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i have also told my teammates in the state family that we will have to be smarter about how we do what we must for our country. there are many ways that we can improve on what we do on a daily basis, and i want to work with my friends in congress on behalf of our administration to really look for those deficiencies -- efficiencies and changes that will make what we do a more effective, more cost effective, so we can be out around the world delivering america's message, certainly doing all we must to protect and defend our security, but also advancing our interests and furthering our values. for me, this has been an amazing personal journey. as joe laughingly referenced,
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neither one of us thought that we would be standing here together and doing what we are now doing together. life has a funny way of unfolding, and politics is even stranger. host: that is hillary clinton from 2009. this is the associated press story concerning an event that place in turkey, saying that police officials say that a suicide bomber detonated an explosive device at the entrance of the u.s. embassy in the turkish capital and at least two people are dead. -- cindy in alabama, good morning, on the democrats' line. caller: good morning, thank you for taking my call.
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i think hillary did an awesome job. i would give her at least on nine. she had a daunting task ahead of her when she was confirmed because this country did not look good to our allies and to the rest of the world. fter all, the debacles with george w. bush and the former administration. thanks to her, we got back a lot of support that we needed, especially in these trying times ahead of us with iran. we needed to gain a lot that support back. host: what is it about her role in that position that helped that long? caller: -- along? caller: during the clinton administration, he is just such a world ambassador, and i think that leaders of the world out there had a lot of faith in her
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and her husband's administration. she had a lot of convincing to do that the united states could get through hard times and that things were going to change. it looks like she has done an outstanding job, because we certainly have a lot of support back and confidence that we did not have four years ago. host: lafayette, louisiana, the republican line, peggy. caller: as a woman to another woman, i feel that she failed the women in the united states. i have so much to say about the crime against women in this country, especially of women that lives alone. there is no advocate program in this united states of america. she had the ability, the power to get some money great programs done in our country, and she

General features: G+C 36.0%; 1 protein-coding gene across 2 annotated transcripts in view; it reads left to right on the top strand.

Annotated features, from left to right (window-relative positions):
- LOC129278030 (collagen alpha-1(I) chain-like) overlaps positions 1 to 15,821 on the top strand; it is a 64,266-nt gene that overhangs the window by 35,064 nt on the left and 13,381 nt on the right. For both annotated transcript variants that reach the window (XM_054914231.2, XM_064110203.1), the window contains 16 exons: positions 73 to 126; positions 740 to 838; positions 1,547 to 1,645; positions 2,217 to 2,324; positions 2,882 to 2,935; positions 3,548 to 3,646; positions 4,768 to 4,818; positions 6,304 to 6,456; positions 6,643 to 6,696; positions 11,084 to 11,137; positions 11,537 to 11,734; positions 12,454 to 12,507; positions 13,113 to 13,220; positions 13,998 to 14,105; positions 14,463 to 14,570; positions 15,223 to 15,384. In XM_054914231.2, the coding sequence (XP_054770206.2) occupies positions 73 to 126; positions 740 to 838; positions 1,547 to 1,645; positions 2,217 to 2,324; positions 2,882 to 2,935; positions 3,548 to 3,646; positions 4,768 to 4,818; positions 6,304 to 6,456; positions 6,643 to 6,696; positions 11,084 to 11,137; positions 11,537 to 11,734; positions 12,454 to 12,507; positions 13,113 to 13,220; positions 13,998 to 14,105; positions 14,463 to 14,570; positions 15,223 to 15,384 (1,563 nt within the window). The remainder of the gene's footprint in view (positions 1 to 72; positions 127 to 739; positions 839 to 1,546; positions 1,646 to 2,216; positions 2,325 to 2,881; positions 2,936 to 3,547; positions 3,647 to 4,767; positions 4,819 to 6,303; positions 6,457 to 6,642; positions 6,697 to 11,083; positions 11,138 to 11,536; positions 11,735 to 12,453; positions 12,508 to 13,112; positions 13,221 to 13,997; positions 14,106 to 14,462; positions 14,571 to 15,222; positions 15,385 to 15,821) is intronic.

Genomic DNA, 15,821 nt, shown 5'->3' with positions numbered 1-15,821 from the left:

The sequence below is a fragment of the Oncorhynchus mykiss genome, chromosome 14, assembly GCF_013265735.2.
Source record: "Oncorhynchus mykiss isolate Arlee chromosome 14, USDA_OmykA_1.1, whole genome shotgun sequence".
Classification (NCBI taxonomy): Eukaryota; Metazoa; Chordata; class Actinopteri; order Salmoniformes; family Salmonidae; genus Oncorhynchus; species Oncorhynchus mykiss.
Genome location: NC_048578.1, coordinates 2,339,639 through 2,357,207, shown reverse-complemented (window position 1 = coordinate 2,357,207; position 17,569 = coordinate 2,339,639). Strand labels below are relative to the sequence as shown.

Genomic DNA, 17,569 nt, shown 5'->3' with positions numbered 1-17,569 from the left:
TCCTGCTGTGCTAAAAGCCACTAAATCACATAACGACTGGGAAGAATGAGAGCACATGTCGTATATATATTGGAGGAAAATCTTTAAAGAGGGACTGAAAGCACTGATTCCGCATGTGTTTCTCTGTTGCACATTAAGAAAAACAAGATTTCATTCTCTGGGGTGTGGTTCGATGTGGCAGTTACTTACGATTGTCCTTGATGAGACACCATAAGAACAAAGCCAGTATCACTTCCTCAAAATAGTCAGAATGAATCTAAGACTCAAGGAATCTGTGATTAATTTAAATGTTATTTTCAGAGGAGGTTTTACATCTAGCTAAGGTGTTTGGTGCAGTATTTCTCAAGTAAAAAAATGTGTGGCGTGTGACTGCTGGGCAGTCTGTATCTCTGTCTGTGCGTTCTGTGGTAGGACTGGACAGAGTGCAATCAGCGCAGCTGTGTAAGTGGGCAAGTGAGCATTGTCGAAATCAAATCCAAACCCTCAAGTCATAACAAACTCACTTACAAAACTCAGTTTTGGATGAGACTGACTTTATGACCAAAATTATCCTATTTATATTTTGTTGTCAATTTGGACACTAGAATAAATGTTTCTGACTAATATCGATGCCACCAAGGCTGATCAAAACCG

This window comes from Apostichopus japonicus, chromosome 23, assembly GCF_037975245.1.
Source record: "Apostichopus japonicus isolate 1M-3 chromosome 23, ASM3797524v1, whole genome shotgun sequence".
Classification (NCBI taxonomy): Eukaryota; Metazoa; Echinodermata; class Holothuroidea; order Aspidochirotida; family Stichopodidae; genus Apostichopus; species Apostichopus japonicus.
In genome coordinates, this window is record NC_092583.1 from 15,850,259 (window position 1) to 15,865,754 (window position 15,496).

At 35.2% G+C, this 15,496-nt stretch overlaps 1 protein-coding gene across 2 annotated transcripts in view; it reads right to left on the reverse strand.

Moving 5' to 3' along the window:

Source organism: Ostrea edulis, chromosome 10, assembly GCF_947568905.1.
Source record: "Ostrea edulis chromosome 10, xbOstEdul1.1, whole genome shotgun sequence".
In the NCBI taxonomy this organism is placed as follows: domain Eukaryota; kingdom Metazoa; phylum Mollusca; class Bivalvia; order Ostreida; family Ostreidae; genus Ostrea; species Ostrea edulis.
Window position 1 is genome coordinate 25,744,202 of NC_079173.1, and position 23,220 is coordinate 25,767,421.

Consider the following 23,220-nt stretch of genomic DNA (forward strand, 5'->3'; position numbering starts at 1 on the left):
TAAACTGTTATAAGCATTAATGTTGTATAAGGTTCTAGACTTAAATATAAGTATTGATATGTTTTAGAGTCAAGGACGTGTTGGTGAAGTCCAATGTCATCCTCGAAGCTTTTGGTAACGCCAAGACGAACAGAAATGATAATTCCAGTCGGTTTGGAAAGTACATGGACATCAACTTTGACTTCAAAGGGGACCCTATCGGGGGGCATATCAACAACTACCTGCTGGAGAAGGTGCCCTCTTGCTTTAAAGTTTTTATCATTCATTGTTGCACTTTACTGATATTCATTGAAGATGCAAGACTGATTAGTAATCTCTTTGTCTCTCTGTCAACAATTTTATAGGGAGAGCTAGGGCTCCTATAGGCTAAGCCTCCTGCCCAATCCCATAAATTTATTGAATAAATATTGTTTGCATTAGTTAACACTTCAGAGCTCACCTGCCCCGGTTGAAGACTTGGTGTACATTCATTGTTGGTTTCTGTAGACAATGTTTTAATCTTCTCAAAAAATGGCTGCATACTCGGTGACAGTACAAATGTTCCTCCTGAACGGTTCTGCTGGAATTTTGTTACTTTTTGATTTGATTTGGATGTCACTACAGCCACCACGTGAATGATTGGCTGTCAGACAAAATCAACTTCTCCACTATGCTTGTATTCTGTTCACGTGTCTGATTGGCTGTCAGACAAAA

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failed. i do not see how the previous caller can say that she restored respect in our country to other countries. that is phenomenal. what a statement. that is what i have to say. there are so many avenues that this country, our country, the united states of america, has failed american women, the elderly women that live alone, even the men at live alone. we have no programs that advocate for them. that is not -- that is my statement. host: a write up of the speech she made at the council on foreign relations, the last couple of paragraphs look at what faces a john kerry, now that he assumes the position today. he will be sworn in today. it rights -- writes --
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some of the analysis being done with the outgoing secretary of state and john kerry coming into the position. the outgoing secretary of state is what we're talking about for the remainder of our time, the next 20 minutes or so. ohio, an independent line. caller:, foresees an. i give her attend. she is one of those people -- thank you for cspan. i give her a 10. all the people attacking about benghazi, but about iraq? to cut funding for benghazi?
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the republicans. the republican neocons need to go away. host: what about her accomplishments? caller: whatever job she does, she does a superlative job. she's one of those kinds of people. it does not matter that she is a democrat or any of that. she is a hard-working person. she is a hard-working lady. she makes all of the 20 white harris who put her down bad. -- white hairs who put her down bad. caller: president obama is a master of all presidents. he has a nice young black woman working for him. he made sure social security would not get caught, the rich were going to pay, while he manages this entire country.
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we had men and women who are guilty of not updating the secretary when a letter our message comes in. that affects hillary clinton for president of the united states. women alone are not guilty of that. there are many men in this country that never hear a word, not of their office. like one man said before me -- coming out of their office. they're on top of things, they're making money, but they never hear anything. hillary clinton had a beautiful chance to do a lot of things. once they get to the top, they lose their heads. they are doing everything for the rich and powerful in secret places, nothing for the common people. host: -- from north carolina, on the republican line. -- josh from north carolina, on